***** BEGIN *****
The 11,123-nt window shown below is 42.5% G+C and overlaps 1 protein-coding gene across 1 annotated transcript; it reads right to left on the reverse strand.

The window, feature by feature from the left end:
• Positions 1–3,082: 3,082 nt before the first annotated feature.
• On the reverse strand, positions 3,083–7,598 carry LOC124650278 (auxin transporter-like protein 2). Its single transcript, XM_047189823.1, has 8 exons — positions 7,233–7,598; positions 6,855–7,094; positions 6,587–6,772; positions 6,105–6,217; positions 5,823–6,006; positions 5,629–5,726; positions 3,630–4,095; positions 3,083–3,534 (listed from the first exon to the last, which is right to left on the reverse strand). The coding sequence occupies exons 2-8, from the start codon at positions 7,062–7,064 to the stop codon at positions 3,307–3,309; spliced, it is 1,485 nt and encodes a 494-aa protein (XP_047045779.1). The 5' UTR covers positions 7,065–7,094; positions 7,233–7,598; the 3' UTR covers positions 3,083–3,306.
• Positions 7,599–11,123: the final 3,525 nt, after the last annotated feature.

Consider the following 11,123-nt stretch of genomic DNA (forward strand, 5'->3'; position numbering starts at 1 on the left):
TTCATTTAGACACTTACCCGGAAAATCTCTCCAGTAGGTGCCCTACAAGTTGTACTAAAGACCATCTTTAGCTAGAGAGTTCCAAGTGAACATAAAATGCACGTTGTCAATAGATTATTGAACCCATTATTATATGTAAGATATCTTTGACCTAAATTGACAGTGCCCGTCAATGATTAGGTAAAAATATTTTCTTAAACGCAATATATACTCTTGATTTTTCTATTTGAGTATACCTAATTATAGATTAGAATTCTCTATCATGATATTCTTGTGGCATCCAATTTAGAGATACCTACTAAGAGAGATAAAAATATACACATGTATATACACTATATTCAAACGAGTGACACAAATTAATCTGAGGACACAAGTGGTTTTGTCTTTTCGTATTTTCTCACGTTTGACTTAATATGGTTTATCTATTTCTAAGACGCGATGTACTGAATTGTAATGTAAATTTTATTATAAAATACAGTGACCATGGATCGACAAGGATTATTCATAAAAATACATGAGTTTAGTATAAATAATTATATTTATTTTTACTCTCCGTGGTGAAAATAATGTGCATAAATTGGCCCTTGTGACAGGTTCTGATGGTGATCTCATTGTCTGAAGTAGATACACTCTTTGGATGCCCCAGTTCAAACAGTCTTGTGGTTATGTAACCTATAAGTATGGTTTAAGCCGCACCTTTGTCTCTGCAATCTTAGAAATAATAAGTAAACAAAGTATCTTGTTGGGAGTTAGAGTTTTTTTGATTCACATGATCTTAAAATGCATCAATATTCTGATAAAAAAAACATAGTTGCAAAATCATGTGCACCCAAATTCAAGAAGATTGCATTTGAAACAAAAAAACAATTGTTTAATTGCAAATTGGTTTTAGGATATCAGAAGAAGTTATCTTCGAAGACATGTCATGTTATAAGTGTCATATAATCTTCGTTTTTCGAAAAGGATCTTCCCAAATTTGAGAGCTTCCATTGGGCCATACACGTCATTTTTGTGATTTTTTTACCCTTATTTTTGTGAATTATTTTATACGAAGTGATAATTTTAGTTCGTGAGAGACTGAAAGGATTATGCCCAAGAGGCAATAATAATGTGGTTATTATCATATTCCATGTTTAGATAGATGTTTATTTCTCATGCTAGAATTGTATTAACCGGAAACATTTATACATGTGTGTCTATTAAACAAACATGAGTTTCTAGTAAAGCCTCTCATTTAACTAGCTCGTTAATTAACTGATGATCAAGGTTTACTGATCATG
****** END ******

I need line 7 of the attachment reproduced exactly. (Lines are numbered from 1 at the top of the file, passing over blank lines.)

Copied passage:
TTCATTTAGACACTTACCCGGAAAATCTCTCCAGTAGGTGCCCTACAAGTTGTACTAAAGACCATCTTTAGCTAGAGAGTTCCAAGTGAACATAAAATGCACGTTGTCAATAGATTATTGAACCCATTATTATATGTAAGATATCTTTGACCTAAATTGACAGTGCCCGTCAATGATTAGGTAAAAATATTTTCTTAAACGCAATATATACTCTTGATTTTTCTATTTGAGTATACCTAATTATAGATTAGAATTCTCTATCATGATATTCTTGTGGCATCCAATTTAGAGATACCTACTAAGAGAGATAAAAATATACACATGTATATACACTATATTCAAACGAGTGACACAAATTAATCTGAGGACACAAGTGGTTTTGTCTTTTCGTATTTTCTCACGTTTGACTTAATATGGTTTATCTATTTCTAAGACGCGATGTACTGAATTGTAATGTAAATTTTATTATAAAATACAGTGACCATGGATCGACAAGGATTATTCATAAAAATACATGAGTTTAGTATAAATAATTATATTTATTTTTACTCTCCGTGGTGAAAATAATGTGCATAAATTGGCCCTTGTGACAGGTTCTGATGGTGATCTCATTGTCTGAAGTAGATACACTCTTTGGATGCCCCAGTTCAAACAGTCTTGTGGTTATGTAACCTATAAGTATGGTTTAAGCCGCACCTTTGTCTCTGCAATCTTAGAAATAATAAGTAAACAAAGTATCTTGTTGGGAGTTAGAGTTTTTTTGATTCACATGATCTTAAAATGCATCAATATTCTGATAAAAAAAACATAGTTGCAAAATCATGTGCACCCAAATTCAAGAAGATTGCATTTGAAACAAAAAAACAATTGTTTAATTGCAAATTGGTTTTAGGATATCAGAAGAAGTTATCTTCGAAGACATGTCATGTTATAAGTGTCATATAATCTTCGTTTTTCGAAAAGGATCTTCCCAAATTTGAGAGCTTCCATTGGGCCATACACGTCATTTTTGTGATTTTTTTACCCTTATTTTTGTGAATTATTTTATACGAAGTGATAATTTTAGTTCGTGAGAGACTGAAAGGATTATGCCCAAGAGGCAATAATAATGTGGTTATTATCATATTCCATGTTTAGATAGATGTTTATTTCTCATGCTAGAATTGTATTAACCGGAAACATTTATACATGTGTGTCTATTAAACAAACATGAGTTTCTAGTAAAGCCTCTCATTTAACTAGCTCGTTAATTAACTGATGATCAAGGTTTACTGATCATG